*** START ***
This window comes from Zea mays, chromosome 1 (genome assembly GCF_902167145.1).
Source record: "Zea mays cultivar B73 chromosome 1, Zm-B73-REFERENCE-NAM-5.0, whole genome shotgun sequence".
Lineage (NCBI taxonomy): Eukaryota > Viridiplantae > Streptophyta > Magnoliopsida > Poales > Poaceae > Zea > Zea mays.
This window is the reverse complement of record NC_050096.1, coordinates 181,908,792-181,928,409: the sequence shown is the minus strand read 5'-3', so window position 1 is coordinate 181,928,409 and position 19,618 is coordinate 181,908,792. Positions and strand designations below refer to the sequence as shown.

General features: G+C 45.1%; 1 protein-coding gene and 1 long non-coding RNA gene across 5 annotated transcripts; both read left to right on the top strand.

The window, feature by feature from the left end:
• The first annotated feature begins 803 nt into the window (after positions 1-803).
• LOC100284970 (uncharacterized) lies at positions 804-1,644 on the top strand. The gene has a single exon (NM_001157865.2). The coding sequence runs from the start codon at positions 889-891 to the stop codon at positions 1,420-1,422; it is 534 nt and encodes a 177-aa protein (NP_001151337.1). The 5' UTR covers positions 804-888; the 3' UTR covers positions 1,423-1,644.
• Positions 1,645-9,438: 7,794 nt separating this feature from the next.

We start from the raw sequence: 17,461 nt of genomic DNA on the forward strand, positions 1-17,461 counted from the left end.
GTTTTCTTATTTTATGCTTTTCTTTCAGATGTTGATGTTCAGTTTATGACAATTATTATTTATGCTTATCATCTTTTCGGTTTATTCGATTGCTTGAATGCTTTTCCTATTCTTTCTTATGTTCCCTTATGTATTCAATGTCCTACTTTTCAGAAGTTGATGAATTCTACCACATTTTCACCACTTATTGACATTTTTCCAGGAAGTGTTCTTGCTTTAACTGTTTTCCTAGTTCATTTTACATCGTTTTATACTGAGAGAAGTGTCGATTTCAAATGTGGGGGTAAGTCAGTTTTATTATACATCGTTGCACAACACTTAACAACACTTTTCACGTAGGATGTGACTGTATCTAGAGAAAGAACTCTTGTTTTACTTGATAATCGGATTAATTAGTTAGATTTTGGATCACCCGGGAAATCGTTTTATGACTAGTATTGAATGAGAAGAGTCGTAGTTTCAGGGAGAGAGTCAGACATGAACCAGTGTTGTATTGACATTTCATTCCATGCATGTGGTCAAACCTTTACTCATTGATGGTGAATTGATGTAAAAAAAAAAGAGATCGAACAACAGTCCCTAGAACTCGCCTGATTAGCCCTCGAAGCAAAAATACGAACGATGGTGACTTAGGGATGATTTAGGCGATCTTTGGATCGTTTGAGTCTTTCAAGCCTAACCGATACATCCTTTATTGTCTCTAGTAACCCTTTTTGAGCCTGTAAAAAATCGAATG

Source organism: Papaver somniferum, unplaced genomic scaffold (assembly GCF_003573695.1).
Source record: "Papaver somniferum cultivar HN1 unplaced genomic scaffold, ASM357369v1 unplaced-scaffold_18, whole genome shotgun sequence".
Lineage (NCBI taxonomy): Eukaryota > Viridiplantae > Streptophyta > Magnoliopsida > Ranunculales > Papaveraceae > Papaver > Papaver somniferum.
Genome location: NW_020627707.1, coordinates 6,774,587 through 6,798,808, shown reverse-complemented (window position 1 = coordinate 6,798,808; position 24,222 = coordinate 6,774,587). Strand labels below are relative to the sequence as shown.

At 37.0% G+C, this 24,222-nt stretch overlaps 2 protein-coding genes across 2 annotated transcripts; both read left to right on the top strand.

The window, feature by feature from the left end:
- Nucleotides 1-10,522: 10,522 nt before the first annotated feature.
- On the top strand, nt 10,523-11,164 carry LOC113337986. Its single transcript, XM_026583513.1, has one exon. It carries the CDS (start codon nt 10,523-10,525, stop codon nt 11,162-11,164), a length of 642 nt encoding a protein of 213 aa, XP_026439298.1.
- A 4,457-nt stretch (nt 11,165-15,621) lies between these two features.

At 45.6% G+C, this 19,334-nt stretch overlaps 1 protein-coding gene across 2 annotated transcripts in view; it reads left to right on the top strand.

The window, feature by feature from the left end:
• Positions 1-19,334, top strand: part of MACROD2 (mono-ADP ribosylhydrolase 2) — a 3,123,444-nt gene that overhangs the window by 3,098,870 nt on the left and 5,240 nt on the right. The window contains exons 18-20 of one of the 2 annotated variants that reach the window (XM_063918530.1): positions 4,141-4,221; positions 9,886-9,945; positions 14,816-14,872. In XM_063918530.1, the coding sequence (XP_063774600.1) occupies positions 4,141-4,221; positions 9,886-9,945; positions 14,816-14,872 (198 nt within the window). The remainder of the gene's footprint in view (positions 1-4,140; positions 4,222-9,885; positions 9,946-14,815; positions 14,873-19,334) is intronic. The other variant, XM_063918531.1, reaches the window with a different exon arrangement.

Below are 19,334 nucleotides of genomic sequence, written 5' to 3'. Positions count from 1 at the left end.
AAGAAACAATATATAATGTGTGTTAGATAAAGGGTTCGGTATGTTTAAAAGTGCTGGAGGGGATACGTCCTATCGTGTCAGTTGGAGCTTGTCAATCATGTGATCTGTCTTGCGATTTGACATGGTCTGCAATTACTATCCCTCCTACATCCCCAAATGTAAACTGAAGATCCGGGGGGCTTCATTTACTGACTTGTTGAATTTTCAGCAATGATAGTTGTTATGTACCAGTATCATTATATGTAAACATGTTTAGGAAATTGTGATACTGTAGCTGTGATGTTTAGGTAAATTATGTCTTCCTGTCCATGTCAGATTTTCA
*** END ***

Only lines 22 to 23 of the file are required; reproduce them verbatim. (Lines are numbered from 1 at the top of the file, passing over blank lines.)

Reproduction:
The window, feature by feature from the left end:
• Positions 1-19,334, top strand: part of MACROD2 (mono-ADP ribosylhydrolase 2) — a 3,123,444-nt gene that overhangs the window by 3,098,870 nt on the left and 5,240 nt on the right. The window contains exons 18-20 of one of the 2 annotated variants that reach the window (XM_063918530.1): positions 4,141-4,221; positions 9,886-9,945; positions 14,816-14,872. In XM_063918530.1, the coding sequence (XP_063774600.1) occupies positions 4,141-4,221; positions 9,886-9,945; positions 14,816-14,872 (198 nt within the window). The remainder of the gene's footprint in view (positions 1-4,140; positions 4,222-9,885; positions 9,946-14,815; positions 14,873-19,334) is intronic. The other variant, XM_063918531.1, reaches the window with a different exon arrangement.